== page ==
HARTFORD, CT — Legislative leaders don’t have enough members available to hold a special session to restore $54 million to the Medicare Savings Program before 2018, so they will likely act on it the first week of the new year.
After a two-hour meeting in Senate President Martin Looney’s capitol office Tuesday, legislative leaders said they’re close to finding the $54 million they need to offset the funding for the program, which will help 113,000 elderly and disabled individuals continue to receive the benefits of the program.
Legislators talk about special session
Posted by CTNewsJunkie.com on Tuesday, December 19, 2017
“We are ready to address the cuts,” House Minority Leader Themis Klarides, R-Derby, said. “We have a tentative agreement on that but we obviously have to talk to our caucuses.”
The group has been looking at reducing overtime in order to save money, but they were told by nonpartisan budget analysts that it would be problematic. Klarides said there’s no reason to share information about where the $54 million would come from with Democratic Gov. Dannel P. Malloy’s administration.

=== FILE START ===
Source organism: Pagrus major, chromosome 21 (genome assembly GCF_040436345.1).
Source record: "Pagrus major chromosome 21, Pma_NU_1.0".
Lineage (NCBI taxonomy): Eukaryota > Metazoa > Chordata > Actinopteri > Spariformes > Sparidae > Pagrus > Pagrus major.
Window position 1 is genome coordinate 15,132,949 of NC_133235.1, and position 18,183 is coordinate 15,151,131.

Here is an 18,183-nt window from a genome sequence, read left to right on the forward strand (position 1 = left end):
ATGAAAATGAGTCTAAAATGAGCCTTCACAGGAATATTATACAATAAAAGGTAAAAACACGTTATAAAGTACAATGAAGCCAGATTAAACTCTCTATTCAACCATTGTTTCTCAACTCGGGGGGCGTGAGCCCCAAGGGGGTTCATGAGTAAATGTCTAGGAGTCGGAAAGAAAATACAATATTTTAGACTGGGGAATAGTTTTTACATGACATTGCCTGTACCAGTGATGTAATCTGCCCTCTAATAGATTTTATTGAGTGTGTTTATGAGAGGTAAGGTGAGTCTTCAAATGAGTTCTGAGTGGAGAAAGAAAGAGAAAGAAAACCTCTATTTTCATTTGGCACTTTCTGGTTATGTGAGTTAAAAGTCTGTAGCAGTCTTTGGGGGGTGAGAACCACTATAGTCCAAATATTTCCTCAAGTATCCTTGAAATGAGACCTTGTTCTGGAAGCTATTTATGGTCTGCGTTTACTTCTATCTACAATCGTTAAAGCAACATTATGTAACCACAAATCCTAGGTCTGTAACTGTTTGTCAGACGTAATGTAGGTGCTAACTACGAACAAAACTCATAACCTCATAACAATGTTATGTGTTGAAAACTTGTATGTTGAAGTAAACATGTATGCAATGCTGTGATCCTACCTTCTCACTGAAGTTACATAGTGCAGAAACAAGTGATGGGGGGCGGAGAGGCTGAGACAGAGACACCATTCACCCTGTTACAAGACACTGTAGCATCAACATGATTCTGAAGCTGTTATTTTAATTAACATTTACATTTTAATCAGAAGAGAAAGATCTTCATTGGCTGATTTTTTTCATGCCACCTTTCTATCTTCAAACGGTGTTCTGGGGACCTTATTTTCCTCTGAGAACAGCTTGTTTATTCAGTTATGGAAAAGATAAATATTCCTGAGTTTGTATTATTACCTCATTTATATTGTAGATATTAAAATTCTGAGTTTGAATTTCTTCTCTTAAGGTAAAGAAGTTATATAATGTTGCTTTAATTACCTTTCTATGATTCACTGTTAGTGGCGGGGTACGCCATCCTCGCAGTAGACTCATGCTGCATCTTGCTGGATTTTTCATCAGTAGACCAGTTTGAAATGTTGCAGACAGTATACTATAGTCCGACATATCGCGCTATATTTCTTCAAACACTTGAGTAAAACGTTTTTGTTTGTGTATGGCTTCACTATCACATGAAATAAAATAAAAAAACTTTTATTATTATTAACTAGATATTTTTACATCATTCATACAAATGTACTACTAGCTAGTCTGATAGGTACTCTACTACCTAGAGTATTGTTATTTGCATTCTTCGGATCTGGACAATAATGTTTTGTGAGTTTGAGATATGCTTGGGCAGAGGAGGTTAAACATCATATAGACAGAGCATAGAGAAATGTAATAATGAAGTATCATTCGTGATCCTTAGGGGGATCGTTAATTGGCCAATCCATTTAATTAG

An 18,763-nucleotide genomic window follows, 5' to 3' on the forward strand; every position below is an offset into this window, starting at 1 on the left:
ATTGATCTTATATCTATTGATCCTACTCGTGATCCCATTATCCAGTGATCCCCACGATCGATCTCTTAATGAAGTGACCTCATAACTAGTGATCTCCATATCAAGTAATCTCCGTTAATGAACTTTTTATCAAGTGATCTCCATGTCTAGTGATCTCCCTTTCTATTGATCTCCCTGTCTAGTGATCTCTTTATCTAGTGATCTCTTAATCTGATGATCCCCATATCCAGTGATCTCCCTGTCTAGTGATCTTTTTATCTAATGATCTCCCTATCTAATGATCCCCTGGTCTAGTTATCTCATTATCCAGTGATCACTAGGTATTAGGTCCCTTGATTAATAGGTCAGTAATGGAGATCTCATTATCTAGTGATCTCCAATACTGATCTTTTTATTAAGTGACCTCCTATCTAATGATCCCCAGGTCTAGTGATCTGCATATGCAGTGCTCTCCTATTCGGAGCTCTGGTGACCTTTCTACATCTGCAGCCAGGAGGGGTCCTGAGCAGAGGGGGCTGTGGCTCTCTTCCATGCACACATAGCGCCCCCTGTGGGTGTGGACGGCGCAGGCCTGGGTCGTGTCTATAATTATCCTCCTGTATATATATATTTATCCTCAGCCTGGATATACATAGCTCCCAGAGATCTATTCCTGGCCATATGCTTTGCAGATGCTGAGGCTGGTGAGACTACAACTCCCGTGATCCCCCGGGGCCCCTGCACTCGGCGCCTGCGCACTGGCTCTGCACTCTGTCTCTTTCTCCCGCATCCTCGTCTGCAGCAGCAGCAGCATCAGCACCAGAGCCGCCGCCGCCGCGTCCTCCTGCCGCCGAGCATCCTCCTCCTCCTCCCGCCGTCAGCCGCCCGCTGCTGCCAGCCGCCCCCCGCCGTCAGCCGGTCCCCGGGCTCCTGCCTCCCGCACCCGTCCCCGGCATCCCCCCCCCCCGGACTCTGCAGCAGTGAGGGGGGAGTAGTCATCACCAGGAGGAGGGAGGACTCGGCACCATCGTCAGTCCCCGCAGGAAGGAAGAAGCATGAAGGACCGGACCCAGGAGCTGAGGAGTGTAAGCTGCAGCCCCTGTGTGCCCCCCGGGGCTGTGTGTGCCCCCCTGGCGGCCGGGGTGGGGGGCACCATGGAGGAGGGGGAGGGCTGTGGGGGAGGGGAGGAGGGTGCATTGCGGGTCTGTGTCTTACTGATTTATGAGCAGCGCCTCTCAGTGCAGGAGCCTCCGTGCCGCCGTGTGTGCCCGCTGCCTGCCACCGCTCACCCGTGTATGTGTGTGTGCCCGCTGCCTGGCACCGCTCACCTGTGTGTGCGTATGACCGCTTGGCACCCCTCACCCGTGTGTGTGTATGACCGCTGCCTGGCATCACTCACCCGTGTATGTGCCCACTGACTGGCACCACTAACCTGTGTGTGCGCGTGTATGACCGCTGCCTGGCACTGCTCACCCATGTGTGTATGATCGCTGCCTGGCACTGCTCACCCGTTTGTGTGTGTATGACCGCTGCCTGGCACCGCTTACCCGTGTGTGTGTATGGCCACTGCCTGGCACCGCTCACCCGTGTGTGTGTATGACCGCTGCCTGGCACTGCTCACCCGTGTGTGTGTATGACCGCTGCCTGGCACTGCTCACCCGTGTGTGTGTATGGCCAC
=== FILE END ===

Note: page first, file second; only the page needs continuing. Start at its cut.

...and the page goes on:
“He made it clear he doesn’t want to go into session to fix MSP so clearly we’re on our own,” Klarides said.
As far as delaying the vote until 2018, Klarides said it’s Christmas week and there are lawmakers away who want to vote on the issue, but are not available.
A small number of lawmakers will have to reconvene possibly on Dec. 29 to extend the special session to either Jan. 4 or Jan. 5, which are two tentative dates.
In the meantime, House Speaker Joe Aresimowicz, D-Berlin, said legislative leaders on both sides of the aisle would continue to meet to discuss the $208 million state budget deficit in the future.
Malloy has been critical of legislators for recovening to put spending back in the state budget, while avoiding the deficit.
“To be clear – we think the best option is for the legislature to come in and address the full deficit, including the very real problems facing our Special Transportation Fund that will put projects throughout the state at risk,” Kelly Donnelly, a spokeswoman for Malloy, said. “If they choose to only address Medicare eligibility, we urge them to pay for those changes with real spending cuts – not vague, undefined, or flat-out unachievable savings that will only drive up the deficit.”
Klarides said they’ve all been working on the deficit, but “we need to go in and fix the Medicare Savings Program first.”